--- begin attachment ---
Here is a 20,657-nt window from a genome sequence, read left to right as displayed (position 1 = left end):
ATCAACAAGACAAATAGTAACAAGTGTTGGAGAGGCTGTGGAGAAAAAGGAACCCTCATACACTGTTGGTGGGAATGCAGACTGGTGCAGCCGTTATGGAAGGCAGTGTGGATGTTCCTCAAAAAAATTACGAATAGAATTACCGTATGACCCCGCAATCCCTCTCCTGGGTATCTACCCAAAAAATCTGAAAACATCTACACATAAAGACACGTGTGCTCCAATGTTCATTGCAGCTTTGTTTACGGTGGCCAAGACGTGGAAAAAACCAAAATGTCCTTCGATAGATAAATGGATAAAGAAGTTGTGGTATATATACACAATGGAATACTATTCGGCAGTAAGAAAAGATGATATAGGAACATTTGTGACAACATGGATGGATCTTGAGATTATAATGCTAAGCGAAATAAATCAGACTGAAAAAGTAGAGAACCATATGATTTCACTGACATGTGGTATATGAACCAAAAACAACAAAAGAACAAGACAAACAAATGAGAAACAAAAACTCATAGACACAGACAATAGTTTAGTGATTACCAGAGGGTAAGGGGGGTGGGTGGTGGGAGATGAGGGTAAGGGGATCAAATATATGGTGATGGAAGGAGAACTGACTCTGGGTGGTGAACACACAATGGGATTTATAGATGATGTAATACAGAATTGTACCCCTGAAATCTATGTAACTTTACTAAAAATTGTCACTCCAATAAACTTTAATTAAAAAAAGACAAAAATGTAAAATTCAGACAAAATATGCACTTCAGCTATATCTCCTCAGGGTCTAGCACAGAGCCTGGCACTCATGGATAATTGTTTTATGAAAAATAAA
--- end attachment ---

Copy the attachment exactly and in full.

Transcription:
Here is a 20,657-nt window from a genome sequence, read left to right as displayed (position 1 = left end):
ATCAACAAGACAAATAGTAACAAGTGTTGGAGAGGCTGTGGAGAAAAAGGAACCCTCATACACTGTTGGTGGGAATGCAGACTGGTGCAGCCGTTATGGAAGGCAGTGTGGATGTTCCTCAAAAAAATTACGAATAGAATTACCGTATGACCCCGCAATCCCTCTCCTGGGTATCTACCCAAAAAATCTGAAAACATCTACACATAAAGACACGTGTGCTCCAATGTTCATTGCAGCTTTGTTTACGGTGGCCAAGACGTGGAAAAAACCAAAATGTCCTTCGATAGATAAATGGATAAAGAAGTTGTGGTATATATACACAATGGAATACTATTCGGCAGTAAGAAAAGATGATATAGGAACATTTGTGACAACATGGATGGATCTTGAGATTATAATGCTAAGCGAAATAAATCAGACTGAAAAAGTAGAGAACCATATGATTTCACTGACATGTGGTATATGAACCAAAAACAACAAAAGAACAAGACAAACAAATGAGAAACAAAAACTCATAGACACAGACAATAGTTTAGTGATTACCAGAGGGTAAGGGGGGTGGGTGGTGGGAGATGAGGGTAAGGGGATCAAATATATGGTGATGGAAGGAGAACTGACTCTGGGTGGTGAACACACAATGGGATTTATAGATGATGTAATACAGAATTGTACCCCTGAAATCTATGTAACTTTACTAAAAATTGTCACTCCAATAAACTTTAATTAAAAAAAGACAAAAATGTAAAATTCAGACAAAATATGCACTTCAGCTATATCTCCTCAGGGTCTAGCACAGAGCCTGGCACTCATGGATAATTGTTTTATGAAAAATAAA